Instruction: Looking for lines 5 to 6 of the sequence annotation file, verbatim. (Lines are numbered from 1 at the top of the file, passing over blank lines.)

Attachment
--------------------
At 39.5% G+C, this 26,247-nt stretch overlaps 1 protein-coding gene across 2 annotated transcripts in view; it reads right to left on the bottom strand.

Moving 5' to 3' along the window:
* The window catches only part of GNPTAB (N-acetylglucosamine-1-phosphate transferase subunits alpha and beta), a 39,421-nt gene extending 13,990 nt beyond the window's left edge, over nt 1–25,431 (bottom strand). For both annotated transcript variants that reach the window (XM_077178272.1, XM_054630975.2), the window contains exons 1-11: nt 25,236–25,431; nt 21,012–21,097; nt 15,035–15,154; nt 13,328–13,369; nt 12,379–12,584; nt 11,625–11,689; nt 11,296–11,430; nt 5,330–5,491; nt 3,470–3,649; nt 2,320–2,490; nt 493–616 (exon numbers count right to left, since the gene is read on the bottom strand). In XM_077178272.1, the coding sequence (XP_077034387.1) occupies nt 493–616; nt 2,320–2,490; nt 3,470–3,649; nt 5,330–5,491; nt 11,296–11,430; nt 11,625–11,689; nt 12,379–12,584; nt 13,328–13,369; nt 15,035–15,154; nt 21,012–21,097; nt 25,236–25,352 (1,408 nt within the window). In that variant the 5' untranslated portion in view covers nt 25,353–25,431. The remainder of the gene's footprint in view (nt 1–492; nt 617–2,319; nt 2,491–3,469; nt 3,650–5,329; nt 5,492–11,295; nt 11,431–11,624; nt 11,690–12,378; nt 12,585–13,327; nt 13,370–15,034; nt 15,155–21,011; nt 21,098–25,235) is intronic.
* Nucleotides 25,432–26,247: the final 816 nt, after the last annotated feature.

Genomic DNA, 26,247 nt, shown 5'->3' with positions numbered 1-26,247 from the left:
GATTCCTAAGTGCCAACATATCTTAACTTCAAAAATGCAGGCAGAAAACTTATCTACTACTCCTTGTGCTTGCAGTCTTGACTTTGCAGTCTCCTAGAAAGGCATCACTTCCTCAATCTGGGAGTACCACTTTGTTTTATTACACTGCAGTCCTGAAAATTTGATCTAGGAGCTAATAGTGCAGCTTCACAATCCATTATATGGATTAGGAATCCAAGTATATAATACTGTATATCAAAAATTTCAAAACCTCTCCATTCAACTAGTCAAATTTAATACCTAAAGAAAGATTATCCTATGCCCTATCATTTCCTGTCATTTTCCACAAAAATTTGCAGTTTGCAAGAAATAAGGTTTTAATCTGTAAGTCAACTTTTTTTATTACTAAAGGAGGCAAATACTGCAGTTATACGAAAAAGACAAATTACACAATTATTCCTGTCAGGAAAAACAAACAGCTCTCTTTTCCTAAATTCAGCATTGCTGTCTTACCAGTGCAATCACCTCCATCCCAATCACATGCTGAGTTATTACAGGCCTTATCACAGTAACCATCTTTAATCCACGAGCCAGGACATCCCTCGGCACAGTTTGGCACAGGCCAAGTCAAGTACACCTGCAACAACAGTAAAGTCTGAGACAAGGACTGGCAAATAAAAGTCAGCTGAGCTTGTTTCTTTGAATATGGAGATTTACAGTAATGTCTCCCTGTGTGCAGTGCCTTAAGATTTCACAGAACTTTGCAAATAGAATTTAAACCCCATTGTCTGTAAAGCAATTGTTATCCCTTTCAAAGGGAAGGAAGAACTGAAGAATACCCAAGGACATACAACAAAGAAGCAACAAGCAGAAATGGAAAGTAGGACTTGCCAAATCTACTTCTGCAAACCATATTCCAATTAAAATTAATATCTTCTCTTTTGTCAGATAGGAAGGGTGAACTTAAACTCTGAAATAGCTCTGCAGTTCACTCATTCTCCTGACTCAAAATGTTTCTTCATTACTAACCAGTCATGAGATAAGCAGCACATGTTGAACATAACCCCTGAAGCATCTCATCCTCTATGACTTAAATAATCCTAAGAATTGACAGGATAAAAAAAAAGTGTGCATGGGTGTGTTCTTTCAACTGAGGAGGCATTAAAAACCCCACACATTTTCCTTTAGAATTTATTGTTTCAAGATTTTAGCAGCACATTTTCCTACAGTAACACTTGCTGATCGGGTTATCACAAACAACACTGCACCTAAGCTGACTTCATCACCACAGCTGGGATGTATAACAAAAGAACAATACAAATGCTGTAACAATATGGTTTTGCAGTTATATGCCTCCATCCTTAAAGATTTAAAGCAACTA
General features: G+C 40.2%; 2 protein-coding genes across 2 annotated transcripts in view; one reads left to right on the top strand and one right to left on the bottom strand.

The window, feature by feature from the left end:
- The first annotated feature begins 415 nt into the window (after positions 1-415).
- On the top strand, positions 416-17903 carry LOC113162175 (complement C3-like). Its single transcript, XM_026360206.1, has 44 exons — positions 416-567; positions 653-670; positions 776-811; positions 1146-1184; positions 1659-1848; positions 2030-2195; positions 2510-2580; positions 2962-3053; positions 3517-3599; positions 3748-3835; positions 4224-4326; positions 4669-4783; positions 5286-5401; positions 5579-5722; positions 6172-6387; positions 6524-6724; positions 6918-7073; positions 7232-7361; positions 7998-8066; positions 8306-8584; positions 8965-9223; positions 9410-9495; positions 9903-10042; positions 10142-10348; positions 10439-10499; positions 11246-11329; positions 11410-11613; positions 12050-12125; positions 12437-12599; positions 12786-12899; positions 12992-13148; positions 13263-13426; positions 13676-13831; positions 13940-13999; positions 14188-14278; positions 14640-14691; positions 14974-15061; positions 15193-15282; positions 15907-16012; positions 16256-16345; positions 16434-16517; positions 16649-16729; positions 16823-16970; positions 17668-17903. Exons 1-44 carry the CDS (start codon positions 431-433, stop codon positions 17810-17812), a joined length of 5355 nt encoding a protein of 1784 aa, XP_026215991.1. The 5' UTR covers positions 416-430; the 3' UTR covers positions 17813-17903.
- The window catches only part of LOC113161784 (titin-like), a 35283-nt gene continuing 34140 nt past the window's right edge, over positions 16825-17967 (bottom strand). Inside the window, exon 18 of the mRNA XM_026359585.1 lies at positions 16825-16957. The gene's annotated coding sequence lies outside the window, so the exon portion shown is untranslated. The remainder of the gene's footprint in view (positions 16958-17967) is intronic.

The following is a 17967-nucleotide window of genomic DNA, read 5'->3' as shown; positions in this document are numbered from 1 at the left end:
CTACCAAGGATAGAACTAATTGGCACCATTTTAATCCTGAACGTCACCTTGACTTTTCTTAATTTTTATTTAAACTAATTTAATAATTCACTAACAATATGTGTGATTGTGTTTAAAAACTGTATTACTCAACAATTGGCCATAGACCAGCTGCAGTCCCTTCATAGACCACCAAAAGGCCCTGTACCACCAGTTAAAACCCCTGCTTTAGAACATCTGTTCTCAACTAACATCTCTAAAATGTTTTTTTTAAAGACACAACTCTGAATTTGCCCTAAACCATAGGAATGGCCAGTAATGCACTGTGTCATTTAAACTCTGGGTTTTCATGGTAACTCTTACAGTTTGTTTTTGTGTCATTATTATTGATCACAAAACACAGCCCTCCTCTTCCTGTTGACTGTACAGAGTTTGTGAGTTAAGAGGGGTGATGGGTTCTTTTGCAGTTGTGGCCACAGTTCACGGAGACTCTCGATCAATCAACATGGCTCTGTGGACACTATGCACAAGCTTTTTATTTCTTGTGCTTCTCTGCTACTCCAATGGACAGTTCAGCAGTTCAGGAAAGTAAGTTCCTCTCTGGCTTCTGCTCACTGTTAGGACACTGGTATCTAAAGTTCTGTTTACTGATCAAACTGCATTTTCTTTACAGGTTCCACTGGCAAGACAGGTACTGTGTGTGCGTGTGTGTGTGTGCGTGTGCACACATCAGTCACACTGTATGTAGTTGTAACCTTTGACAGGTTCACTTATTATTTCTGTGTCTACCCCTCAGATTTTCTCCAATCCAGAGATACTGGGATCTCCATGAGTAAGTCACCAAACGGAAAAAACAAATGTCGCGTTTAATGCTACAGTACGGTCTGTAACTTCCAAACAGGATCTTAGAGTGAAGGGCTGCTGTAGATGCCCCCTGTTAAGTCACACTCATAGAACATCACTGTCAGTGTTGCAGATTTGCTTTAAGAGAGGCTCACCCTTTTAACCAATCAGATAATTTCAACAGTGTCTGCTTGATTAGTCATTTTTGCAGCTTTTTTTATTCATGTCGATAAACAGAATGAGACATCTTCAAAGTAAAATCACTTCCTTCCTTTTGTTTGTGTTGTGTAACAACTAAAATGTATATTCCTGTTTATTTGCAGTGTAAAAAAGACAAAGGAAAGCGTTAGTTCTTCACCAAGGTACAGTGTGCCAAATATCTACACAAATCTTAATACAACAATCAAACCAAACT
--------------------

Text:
Genomic DNA, 26,247 nt, shown 5'->3' with positions numbered 1-26,247 from the left:
GATTCCTAAGTGCCAACATATCTTAACTTCAAAAATGCAGGCAGAAAACTTATCTACTACTCCTTGTGCTTGCAGTCTTGACTTTGCAGTCTCCTAGAAAGGCATCACTTCCTCAATCTGGGAGTACCACTTTGTTTTATTACACTGCAGTCCTGAAAATTTGATCTAGGAGCTAATAGTGCAGCTTCACAATCCATTATATGGATTAGGAATCCAAGTATATAATACTGTATATCAAAAATTTCAAAACCTCTCCATTCAACTAGTCAAATTTAATACCTAAAGAAAGATTATCCTATGCCCTATCATTTCCTGTCATTTTCCACAAAAATTTGCAGTTTGCAAGAAATAAGGTTTTAATCTGTAAGTCAACTTTTTTTATTACTAAAGGAGGCAAATACTGCAGTTATACGAAAAAGACAAATTACACAATTATTCCTGTCAGGAAAAACAAACAGCTCTCTTTTCCTAAATTCAGCATTGCTGTCTTACCAGTGCAATCACCTCCATCCCAATCACATGCTGAGTTATTACAGGCCTTATCACAGTAACCATCTTTAATCCACGAGCCAGGACATCCCTCGGCACAGTTTGGCACAGGCCAAGTCAAGTACACCTGCAACAACAGTAAAGTCTGAGACAAGGACTGGCAAATAAAAGTCAGCTGAGCTTGTTTCTTTGAATATGGAGATTTACAGTAATGTCTCCCTGTGTGCAGTGCCTTAAGATTTCACAGAACTTTGCAAATAGAATTTAAACCCCATTGTCTGTAAAGCAATTGTTATCCCTTTCAAAGGGAAGGAAGAACTGAAGAATACCCAAGGACATACAACAAAGAAGCAACAAGCAGAAATGGAAAGTAGGACTTGCCAAATCTACTTCTGCAAACCATATTCCAATTAAAATTAATATCTTCTCTTTTGTCAGATAGGAAGGGTGAACTTAAACTCTGAAATAGCTCTGCAGTTCACTCATTCTCCTGACTCAAAATGTTTCTTCATTACTAACCAGTCATGAGATAAGCAGCACATGTTGAACATAACCCCTGAAGCATCTCATCCTCTATGACTTAAATAATCCTAAGAATTGACAGGATAAAAAAAAAGTGTGCATGGGTGTGTTCTTTCAACTGAGGAGGCATTAAAAACCCCACACATTTTCCTTTAGAATTTATTGTTTCAAGATTTTAGCAGCACATTTTCCTACAGTAACACTTGCTGATCGGGTTATCACAAACAACACTGCACCTAAGCTGACTTCATCACCACAGCTGGGATGTATAACAAAAGAACAATACAAATGCTGTAACAATATGGTTTTGCAGTTATATGCCTCCATCCTTAAAGATTTAAAGCAACTA